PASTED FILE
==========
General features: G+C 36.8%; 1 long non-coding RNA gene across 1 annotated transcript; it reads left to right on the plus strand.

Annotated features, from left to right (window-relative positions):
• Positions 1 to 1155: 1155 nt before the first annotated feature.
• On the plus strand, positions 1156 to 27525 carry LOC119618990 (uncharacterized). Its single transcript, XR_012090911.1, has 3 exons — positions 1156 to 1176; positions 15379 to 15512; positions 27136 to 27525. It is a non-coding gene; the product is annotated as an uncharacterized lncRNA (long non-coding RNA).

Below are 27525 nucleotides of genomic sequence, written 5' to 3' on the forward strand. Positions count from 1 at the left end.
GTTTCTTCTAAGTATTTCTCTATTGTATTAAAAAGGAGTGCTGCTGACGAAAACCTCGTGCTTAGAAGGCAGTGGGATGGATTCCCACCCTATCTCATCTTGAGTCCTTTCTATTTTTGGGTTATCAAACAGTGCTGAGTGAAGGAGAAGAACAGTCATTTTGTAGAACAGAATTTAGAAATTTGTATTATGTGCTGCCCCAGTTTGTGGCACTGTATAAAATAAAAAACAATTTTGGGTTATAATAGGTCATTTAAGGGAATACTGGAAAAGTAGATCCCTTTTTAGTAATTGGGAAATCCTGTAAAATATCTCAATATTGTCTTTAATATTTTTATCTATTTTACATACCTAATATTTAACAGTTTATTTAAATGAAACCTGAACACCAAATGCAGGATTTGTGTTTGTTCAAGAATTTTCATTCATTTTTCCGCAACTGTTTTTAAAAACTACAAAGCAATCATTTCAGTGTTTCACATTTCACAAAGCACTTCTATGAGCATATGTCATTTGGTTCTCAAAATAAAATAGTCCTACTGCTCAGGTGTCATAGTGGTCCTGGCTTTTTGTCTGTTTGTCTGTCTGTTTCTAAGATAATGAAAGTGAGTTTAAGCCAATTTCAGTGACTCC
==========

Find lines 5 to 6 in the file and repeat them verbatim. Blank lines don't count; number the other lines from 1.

Below are 27525 nucleotides of genomic sequence, written 5' to 3' on the forward strand. Positions count from 1 at the left end.
GTTTCTTCTAAGTATTTCTCTATTGTATTAAAAAGGAGTGCTGCTGACGAAAACCTCGTGCTTAGAAGGCAGTGGGATGGATTCCCACCCTATCTCATCTTGAGTCCTTTCTATTTTTGGGTTATCAAACAGTGCTGAGTGAAGGAGAAGAACAGTCATTTTGTAGAACAGAATTTAGAAATTTGTATTATGTGCTGCCCCAGTTTGTGGCACTGTATAAAATAAAAAACAATTTTGGGTTATAATAGGTCATTTAAGGGAATACTGGAAAAGTAGATCCCTTTTTAGTAATTGGGAAATCCTGTAAAATATCTCAATATTGTCTTTAATATTTTTATCTATTTTACATACCTAATATTTAACAGTTTATTTAAATGAAACCTGAACACCAAATGCAGGATTTGTGTTTGTTCAAGAATTTTCATTCATTTTTCCGCAACTGTTTTTAAAAACTACAAAGCAATCATTTCAGTGTTTCACATTTCACAAAGCACTTCTATGAGCATATGTCATTTGGTTCTCAAAATAAAATAGTCCTACTGCTCAGGTGTCATAGTGGTCCTGGCTTTTTGTCTGTTTGTCTGTCTGTTTCTAAGATAATGAAAGTGAGTTTAAGCCAATTTCAGTGACTCC